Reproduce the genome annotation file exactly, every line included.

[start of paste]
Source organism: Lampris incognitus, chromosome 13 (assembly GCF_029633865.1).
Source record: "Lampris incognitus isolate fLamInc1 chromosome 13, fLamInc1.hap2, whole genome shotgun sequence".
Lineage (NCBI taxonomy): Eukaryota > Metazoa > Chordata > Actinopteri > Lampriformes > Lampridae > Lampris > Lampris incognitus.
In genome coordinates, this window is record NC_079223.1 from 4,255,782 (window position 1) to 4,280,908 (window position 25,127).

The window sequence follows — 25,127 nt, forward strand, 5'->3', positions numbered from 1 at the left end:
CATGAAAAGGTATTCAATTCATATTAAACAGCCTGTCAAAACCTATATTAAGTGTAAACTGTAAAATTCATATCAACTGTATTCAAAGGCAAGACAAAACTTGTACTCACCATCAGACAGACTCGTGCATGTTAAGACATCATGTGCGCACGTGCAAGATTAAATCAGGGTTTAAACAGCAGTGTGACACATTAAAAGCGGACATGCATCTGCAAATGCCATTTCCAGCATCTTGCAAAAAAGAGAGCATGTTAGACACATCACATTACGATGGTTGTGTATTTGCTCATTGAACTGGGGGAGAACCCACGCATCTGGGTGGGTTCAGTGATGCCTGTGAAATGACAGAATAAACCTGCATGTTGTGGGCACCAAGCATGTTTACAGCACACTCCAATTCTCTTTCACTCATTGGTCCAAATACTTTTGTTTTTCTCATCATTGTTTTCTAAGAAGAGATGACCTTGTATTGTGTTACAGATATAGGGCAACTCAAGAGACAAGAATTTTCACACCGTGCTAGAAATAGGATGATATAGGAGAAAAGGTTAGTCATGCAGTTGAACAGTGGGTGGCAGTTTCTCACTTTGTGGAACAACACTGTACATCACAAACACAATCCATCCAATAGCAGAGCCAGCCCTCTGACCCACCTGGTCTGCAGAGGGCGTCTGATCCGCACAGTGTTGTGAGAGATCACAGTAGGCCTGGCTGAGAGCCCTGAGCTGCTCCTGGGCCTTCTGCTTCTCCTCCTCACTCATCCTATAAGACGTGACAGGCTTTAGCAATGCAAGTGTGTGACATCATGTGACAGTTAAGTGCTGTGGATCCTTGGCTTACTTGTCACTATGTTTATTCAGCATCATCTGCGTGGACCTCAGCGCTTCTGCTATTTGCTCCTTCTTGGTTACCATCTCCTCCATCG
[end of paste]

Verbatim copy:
Source organism: Lampris incognitus, chromosome 13 (assembly GCF_029633865.1).
Source record: "Lampris incognitus isolate fLamInc1 chromosome 13, fLamInc1.hap2, whole genome shotgun sequence".
Lineage (NCBI taxonomy): Eukaryota > Metazoa > Chordata > Actinopteri > Lampriformes > Lampridae > Lampris > Lampris incognitus.
In genome coordinates, this window is record NC_079223.1 from 4,255,782 (window position 1) to 4,280,908 (window position 25,127).

The window sequence follows — 25,127 nt, forward strand, 5'->3', positions numbered from 1 at the left end:
CATGAAAAGGTATTCAATTCATATTAAACAGCCTGTCAAAACCTATATTAAGTGTAAACTGTAAAATTCATATCAACTGTATTCAAAGGCAAGACAAAACTTGTACTCACCATCAGACAGACTCGTGCATGTTAAGACATCATGTGCGCACGTGCAAGATTAAATCAGGGTTTAAACAGCAGTGTGACACATTAAAAGCGGACATGCATCTGCAAATGCCATTTCCAGCATCTTGCAAAAAAGAGAGCATGTTAGACACATCACATTACGATGGTTGTGTATTTGCTCATTGAACTGGGGGAGAACCCACGCATCTGGGTGGGTTCAGTGATGCCTGTGAAATGACAGAATAAACCTGCATGTTGTGGGCACCAAGCATGTTTACAGCACACTCCAATTCTCTTTCACTCATTGGTCCAAATACTTTTGTTTTTCTCATCATTGTTTTCTAAGAAGAGATGACCTTGTATTGTGTTACAGATATAGGGCAACTCAAGAGACAAGAATTTTCACACCGTGCTAGAAATAGGATGATATAGGAGAAAAGGTTAGTCATGCAGTTGAACAGTGGGTGGCAGTTTCTCACTTTGTGGAACAACACTGTACATCACAAACACAATCCATCCAATAGCAGAGCCAGCCCTCTGACCCACCTGGTCTGCAGAGGGCGTCTGATCCGCACAGTGTTGTGAGAGATCACAGTAGGCCTGGCTGAGAGCCCTGAGCTGCTCCTGGGCCTTCTGCTTCTCCTCCTCACTCATCCTATAAGACGTGACAGGCTTTAGCAATGCAAGTGTGTGACATCATGTGACAGTTAAGTGCTGTGGATCCTTGGCTTACTTGTCACTATGTTTATTCAGCATCATCTGCGTGGACCTCAGCGCTTCTGCTATTTGCTCCTTCTTGGTTACCATCTCCTCCATCG